The Neuroscience of Brand Trust

Lawrence A. Crosby & Paul J. Zak
Marketing News
Current average rating    
5.00
Key Takeaways
  • Create well-constructed, compelling narratives that emphasize people’s struggles that the brand or company was able to help resolve.
  • While marketers have taken largely a social science approach to understanding the role of trust and applying those insights, neuroscientists have been studying trust from the standpoint of brain function and how that influences behavior
  • Building on previous animal studies of prosocial behavior, Zak and team discovered through blood sampling that the neurochemical oxytocin (OT) is synthesized in the human brain when one is trusted or simply treated well.

The important role of trust in building strong customer relationships has been widely discussed in marketing since the early 1990s. There are many working definitions of trust, but most revolve around the confident expectation of honest dealings, reliability, promise keeping and not being taken advantage of when vulnerable. Paper-and-pencil measures of trust indicate an emotional connection to the other party, but trust also can have a rational component.

Various models have been proposed and tested over the years (including one by my co-author of this column), which demonstrate a link between trust and customer loyalty and commitment, leading to higher levels of repurchase, share of wallet, cross-selling, referrals, general buyer-seller cooperation, etc. Various drivers of trust also have been identified, including (but not limited to) the frequency and quality of communication, source credibility and expertise, having similar characteristics and shared values, the absence of opportunistic behavior, mutual disclosure, the build-up of a consistent history of positive interactions, etc. These (presumably) causal linkages appear robust across many different B-to-C and B-to-B contexts, and seem to apply whether the objects of trust are people, firms or brands.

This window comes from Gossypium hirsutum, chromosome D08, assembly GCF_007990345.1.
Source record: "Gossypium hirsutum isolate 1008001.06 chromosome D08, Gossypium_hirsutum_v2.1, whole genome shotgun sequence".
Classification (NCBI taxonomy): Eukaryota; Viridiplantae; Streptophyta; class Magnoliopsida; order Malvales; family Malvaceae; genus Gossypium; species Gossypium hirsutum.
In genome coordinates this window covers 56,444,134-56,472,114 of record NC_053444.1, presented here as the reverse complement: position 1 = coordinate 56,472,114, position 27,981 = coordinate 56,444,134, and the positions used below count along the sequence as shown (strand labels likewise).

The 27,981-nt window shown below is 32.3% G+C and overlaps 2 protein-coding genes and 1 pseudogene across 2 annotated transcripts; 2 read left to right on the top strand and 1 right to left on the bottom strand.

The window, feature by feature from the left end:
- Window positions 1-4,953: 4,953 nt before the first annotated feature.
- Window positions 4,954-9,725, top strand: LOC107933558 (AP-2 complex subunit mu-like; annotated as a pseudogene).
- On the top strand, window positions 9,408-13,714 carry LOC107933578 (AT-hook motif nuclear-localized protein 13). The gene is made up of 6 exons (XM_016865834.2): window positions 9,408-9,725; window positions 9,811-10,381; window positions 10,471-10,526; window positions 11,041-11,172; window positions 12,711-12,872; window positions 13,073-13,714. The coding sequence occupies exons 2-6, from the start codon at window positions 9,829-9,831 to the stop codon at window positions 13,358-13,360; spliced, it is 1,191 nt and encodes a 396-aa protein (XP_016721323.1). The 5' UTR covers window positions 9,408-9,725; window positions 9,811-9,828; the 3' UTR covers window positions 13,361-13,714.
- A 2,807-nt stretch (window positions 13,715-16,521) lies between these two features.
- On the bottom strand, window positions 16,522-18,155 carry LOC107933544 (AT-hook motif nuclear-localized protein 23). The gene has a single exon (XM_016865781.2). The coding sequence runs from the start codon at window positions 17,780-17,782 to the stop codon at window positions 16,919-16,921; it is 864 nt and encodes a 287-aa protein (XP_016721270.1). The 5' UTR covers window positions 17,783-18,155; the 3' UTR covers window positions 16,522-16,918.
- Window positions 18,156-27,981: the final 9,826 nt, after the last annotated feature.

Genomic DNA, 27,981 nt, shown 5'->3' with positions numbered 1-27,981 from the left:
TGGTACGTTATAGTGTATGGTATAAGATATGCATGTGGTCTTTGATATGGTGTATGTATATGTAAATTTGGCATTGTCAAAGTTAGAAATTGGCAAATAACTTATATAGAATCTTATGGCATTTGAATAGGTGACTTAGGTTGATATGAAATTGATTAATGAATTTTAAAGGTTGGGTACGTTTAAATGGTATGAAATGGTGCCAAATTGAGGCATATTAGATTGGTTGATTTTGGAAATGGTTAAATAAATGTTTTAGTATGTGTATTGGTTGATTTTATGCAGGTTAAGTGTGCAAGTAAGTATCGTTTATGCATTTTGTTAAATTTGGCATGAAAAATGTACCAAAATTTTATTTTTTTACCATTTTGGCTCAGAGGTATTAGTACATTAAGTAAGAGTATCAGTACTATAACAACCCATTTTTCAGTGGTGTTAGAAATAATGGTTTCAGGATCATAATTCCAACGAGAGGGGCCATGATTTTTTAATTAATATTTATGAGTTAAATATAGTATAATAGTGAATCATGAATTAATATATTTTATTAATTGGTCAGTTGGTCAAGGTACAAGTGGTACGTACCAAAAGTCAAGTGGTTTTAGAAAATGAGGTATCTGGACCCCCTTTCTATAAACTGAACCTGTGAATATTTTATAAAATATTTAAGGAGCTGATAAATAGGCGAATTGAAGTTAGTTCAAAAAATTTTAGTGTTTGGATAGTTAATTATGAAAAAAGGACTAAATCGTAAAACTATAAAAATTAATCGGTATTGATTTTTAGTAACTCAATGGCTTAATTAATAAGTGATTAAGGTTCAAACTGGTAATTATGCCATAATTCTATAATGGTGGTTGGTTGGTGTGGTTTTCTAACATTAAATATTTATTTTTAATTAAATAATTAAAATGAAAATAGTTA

While marketers have taken largely a social science approach to understanding the role of trust and applying those insights, neuroscientists have been studying trust from the standpoint of brain function and how that influences behavior. Their findings are mostly in line with what marketers believe to be true about trust, but they offer a deeper level of explanation and validation. Moreover, they point to additional levers that marketers can use to build brand trust and engagement.

Laboratory work by my co-author, Paul Zak, and his colleagues at Claremont Graduate University has uncovered an apparent “switch” in the brain that can “turn on” trust. Building on previous animal studies of prosocial behavior, Zak and team discovered through blood sampling that the neurochemical oxytocin (OT) is synthesized in the human brain when one is trusted or simply treated well. The OT molecule, in turn, motivates reciprocation. The release of OT signals that the other party is “safe” to be around and that cooperative behavior will not be exploited. Similar to lab rodents, the synthesis of OT motivates people to treat the other party “like family.” Functional MRI has shown that infusing people with OT reduces fear-associated brain activity. A link to social science research is a positive correlation between the amount of OT released and expressed feelings of empathy toward the other party and “wanting to help.” OT appears to be the neurochemical that emotionally connects us to others by enhancing empathy, which is why it is sometimes called the “love hormone” (think brand love).​​​​​​​​​​​​

The following article is available exclusively to Marketing News Subscribers and Members.

     

Author Bio:

https://auth.ama.org/PublishingImages/Lawrence-A-Crosby.gif
Lawrence A. Crosby & Paul J. Zak
Lawrence A. Crosby is dean of the Peter F. Drucker-Masatoshi Ito Graduate School of Management at the Claremont Graduate University, and PAUL J. ZAK is the founding director of the university’s Center for Neuroeconomics and a professor of behavioral economics. 

Become a Member
Access our innovative members-only resources and tools to further your marketing practice.